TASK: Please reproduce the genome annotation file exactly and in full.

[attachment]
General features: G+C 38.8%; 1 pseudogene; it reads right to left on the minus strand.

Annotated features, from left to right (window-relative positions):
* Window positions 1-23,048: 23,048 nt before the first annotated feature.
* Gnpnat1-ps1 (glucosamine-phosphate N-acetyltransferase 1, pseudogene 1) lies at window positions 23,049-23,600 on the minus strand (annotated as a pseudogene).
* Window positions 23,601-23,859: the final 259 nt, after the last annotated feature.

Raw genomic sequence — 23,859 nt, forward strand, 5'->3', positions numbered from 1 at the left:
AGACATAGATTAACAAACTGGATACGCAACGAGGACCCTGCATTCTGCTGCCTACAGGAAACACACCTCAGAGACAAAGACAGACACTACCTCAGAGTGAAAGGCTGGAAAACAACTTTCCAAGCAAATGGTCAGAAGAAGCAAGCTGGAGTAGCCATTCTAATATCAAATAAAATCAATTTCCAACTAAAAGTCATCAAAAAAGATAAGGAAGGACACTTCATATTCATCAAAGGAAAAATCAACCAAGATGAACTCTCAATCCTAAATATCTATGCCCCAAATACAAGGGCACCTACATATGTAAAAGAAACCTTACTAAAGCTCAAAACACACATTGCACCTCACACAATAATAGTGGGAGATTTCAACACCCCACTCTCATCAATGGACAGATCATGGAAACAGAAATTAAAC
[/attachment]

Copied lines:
General features: G+C 38.8%; 1 pseudogene; it reads right to left on the minus strand.

Annotated features, from left to right (window-relative positions):
* Window positions 1-23,048: 23,048 nt before the first annotated feature.
* Gnpnat1-ps1 (glucosamine-phosphate N-acetyltransferase 1, pseudogene 1) lies at window positions 23,049-23,600 on the minus strand (annotated as a pseudogene).
* Window positions 23,601-23,859: the final 259 nt, after the last annotated feature.

Raw genomic sequence — 23,859 nt, forward strand, 5'->3', positions numbered from 1 at the left:
AGACATAGATTAACAAACTGGATACGCAACGAGGACCCTGCATTCTGCTGCCTACAGGAAACACACCTCAGAGACAAAGACAGACACTACCTCAGAGTGAAAGGCTGGAAAACAACTTTCCAAGCAAATGGTCAGAAGAAGCAAGCTGGAGTAGCCATTCTAATATCAAATAAAATCAATTTCCAACTAAAAGTCATCAAAAAAGATAAGGAAGGACACTTCATATTCATCAAAGGAAAAATCAACCAAGATGAACTCTCAATCCTAAATATCTATGCCCCAAATACAAGGGCACCTACATATGTAAAAGAAACCTTACTAAAGCTCAAAACACACATTGCACCTCACACAATAATAGTGGGAGATTTCAACACCCCACTCTCATCAATGGACAGATCATGGAAACAGAAATTAAAC